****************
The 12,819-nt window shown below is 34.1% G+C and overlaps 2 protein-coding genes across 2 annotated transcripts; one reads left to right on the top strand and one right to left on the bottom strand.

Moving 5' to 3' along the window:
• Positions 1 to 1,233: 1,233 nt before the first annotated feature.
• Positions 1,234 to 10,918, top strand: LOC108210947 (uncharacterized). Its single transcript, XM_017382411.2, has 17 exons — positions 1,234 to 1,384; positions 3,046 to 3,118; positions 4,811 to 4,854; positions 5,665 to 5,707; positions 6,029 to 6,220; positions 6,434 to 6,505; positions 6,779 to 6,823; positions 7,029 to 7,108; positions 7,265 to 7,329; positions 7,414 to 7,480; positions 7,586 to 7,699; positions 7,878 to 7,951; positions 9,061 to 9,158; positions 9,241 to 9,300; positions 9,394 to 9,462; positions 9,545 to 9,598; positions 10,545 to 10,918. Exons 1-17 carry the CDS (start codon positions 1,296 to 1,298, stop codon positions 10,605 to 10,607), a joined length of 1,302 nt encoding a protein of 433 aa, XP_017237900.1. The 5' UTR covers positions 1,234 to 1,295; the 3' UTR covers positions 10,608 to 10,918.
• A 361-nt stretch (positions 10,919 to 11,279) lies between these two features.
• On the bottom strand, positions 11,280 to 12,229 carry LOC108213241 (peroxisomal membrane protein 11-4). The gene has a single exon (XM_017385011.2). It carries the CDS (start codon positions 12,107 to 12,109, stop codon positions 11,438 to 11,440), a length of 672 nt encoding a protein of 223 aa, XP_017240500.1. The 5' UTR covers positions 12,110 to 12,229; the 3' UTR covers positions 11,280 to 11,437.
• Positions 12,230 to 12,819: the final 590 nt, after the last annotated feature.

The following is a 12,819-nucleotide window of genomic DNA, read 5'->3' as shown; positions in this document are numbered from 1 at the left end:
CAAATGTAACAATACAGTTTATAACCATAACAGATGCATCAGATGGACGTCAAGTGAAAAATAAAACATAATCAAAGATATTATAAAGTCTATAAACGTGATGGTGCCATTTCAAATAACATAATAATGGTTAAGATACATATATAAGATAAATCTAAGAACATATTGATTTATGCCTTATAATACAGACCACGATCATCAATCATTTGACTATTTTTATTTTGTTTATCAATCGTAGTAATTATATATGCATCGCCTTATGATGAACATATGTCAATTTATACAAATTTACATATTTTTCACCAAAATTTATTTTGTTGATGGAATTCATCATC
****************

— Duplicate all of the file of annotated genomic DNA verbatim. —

The 12,819-nt window shown below is 34.1% G+C and overlaps 2 protein-coding genes across 2 annotated transcripts; one reads left to right on the top strand and one right to left on the bottom strand.

Moving 5' to 3' along the window:
• Positions 1 to 1,233: 1,233 nt before the first annotated feature.
• Positions 1,234 to 10,918, top strand: LOC108210947 (uncharacterized). Its single transcript, XM_017382411.2, has 17 exons — positions 1,234 to 1,384; positions 3,046 to 3,118; positions 4,811 to 4,854; positions 5,665 to 5,707; positions 6,029 to 6,220; positions 6,434 to 6,505; positions 6,779 to 6,823; positions 7,029 to 7,108; positions 7,265 to 7,329; positions 7,414 to 7,480; positions 7,586 to 7,699; positions 7,878 to 7,951; positions 9,061 to 9,158; positions 9,241 to 9,300; positions 9,394 to 9,462; positions 9,545 to 9,598; positions 10,545 to 10,918. Exons 1-17 carry the CDS (start codon positions 1,296 to 1,298, stop codon positions 10,605 to 10,607), a joined length of 1,302 nt encoding a protein of 433 aa, XP_017237900.1. The 5' UTR covers positions 1,234 to 1,295; the 3' UTR covers positions 10,608 to 10,918.
• A 361-nt stretch (positions 10,919 to 11,279) lies between these two features.
• On the bottom strand, positions 11,280 to 12,229 carry LOC108213241 (peroxisomal membrane protein 11-4). The gene has a single exon (XM_017385011.2). It carries the CDS (start codon positions 12,107 to 12,109, stop codon positions 11,438 to 11,440), a length of 672 nt encoding a protein of 223 aa, XP_017240500.1. The 5' UTR covers positions 12,110 to 12,229; the 3' UTR covers positions 11,280 to 11,437.
• Positions 12,230 to 12,819: the final 590 nt, after the last annotated feature.

The following is a 12,819-nucleotide window of genomic DNA, read 5'->3' as shown; positions in this document are numbered from 1 at the left end:
CAAATGTAACAATACAGTTTATAACCATAACAGATGCATCAGATGGACGTCAAGTGAAAAATAAAACATAATCAAAGATATTATAAAGTCTATAAACGTGATGGTGCCATTTCAAATAACATAATAATGGTTAAGATACATATATAAGATAAATCTAAGAACATATTGATTTATGCCTTATAATACAGACCACGATCATCAATCATTTGACTATTTTTATTTTGTTTATCAATCGTAGTAATTATATATGCATCGCCTTATGATGAACATATGTCAATTTATACAAATTTACATATTTTTCACCAAAATTTATTTTGTTGATGGAATTCATCATC